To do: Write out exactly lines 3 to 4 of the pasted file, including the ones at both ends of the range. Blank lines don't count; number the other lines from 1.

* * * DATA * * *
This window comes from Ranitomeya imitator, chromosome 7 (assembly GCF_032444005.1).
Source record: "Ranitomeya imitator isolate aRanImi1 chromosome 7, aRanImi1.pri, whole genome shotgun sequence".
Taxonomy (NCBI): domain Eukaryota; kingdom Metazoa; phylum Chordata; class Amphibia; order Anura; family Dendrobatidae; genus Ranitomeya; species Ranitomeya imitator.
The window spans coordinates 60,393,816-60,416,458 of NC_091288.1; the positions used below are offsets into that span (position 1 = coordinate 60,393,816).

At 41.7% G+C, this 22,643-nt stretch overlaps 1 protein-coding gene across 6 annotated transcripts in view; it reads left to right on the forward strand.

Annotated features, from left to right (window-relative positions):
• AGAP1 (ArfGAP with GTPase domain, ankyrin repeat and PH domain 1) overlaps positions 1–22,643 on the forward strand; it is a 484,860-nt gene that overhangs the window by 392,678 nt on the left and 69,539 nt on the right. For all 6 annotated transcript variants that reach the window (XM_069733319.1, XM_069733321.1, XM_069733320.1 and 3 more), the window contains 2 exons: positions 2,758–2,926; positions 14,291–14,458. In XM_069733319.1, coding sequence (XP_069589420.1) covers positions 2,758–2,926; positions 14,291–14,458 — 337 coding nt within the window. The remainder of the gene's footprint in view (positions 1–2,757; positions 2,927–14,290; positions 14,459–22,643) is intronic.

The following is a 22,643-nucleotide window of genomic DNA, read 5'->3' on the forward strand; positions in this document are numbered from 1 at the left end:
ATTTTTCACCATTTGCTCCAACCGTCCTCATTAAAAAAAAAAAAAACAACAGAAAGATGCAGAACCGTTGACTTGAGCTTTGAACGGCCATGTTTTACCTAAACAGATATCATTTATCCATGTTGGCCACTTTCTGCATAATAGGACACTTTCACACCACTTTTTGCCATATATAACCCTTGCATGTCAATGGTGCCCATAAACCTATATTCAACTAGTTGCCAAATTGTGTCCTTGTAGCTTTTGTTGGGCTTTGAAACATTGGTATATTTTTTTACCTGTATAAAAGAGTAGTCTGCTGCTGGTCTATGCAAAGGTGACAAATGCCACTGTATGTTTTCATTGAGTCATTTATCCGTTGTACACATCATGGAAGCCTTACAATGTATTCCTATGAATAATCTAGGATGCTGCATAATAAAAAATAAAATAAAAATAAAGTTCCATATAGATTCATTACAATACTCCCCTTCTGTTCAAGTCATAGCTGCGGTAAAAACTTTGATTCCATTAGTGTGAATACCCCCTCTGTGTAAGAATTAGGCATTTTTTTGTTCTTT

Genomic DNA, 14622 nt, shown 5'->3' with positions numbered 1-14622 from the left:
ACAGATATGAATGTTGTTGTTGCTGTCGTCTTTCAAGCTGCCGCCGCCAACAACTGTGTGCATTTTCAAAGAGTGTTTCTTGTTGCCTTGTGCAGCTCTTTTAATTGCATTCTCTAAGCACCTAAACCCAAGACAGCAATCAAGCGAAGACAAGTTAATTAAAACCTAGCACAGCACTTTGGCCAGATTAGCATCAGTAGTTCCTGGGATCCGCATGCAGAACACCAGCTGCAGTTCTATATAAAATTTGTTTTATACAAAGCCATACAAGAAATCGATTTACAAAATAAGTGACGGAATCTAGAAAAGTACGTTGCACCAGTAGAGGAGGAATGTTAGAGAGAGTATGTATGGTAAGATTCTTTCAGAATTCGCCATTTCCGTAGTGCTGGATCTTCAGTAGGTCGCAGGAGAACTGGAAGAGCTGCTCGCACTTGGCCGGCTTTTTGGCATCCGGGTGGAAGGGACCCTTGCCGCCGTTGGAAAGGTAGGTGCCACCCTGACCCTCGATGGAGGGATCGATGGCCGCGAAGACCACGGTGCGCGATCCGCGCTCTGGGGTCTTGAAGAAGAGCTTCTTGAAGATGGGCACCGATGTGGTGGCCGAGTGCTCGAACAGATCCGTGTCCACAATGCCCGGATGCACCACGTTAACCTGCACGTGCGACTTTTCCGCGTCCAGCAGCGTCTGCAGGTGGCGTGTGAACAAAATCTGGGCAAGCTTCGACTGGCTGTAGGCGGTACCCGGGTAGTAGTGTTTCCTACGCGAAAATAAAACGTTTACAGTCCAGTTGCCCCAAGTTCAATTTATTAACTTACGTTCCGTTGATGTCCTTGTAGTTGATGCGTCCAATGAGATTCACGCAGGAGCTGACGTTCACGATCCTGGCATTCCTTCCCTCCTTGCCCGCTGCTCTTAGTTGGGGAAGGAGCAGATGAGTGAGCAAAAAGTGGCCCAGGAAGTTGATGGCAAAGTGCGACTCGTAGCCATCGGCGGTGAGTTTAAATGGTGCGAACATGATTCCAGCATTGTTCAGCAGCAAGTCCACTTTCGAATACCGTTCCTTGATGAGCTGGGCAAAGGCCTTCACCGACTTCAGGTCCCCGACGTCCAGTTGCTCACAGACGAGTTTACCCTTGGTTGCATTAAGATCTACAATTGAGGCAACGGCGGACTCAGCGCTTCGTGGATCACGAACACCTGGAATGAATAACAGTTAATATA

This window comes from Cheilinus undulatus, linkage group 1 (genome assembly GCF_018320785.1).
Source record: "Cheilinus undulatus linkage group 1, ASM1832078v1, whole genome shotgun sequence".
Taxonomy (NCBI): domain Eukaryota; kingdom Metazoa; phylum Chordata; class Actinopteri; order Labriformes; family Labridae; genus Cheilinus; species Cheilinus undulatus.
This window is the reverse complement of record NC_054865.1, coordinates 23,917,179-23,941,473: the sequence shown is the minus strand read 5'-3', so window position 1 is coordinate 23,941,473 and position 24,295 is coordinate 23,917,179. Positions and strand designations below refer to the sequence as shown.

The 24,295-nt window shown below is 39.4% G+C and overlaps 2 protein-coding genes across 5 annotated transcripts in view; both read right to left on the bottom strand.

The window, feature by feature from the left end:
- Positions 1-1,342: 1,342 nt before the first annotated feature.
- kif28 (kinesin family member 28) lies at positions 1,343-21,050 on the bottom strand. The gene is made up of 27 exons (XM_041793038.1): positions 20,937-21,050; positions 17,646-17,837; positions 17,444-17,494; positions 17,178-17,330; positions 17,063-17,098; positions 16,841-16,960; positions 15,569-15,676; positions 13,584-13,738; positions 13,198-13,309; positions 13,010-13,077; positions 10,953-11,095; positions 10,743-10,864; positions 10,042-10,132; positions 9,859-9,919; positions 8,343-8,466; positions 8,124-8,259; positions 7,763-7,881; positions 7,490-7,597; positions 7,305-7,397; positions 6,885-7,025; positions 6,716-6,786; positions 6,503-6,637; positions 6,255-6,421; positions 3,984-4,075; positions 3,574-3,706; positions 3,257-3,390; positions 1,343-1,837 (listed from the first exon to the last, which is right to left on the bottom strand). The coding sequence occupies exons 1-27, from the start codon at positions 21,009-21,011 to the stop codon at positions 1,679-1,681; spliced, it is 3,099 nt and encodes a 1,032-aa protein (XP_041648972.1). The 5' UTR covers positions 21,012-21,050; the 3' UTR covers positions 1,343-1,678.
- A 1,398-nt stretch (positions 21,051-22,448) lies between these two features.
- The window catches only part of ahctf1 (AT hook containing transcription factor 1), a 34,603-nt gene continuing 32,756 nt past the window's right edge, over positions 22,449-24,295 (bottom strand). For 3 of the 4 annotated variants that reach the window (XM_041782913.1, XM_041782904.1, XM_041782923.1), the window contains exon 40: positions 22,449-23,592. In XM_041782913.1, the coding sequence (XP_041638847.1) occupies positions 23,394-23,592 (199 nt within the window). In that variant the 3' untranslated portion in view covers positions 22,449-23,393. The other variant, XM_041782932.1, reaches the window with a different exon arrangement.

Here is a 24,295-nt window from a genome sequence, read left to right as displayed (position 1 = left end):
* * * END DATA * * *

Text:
Taxonomy (NCBI): domain Eukaryota; kingdom Metazoa; phylum Chordata; class Amphibia; order Anura; family Dendrobatidae; genus Ranitomeya; species Ranitomeya imitator.
The window spans coordinates 60,393,816-60,416,458 of NC_091288.1; the positions used below are offsets into that span (position 1 = coordinate 60,393,816).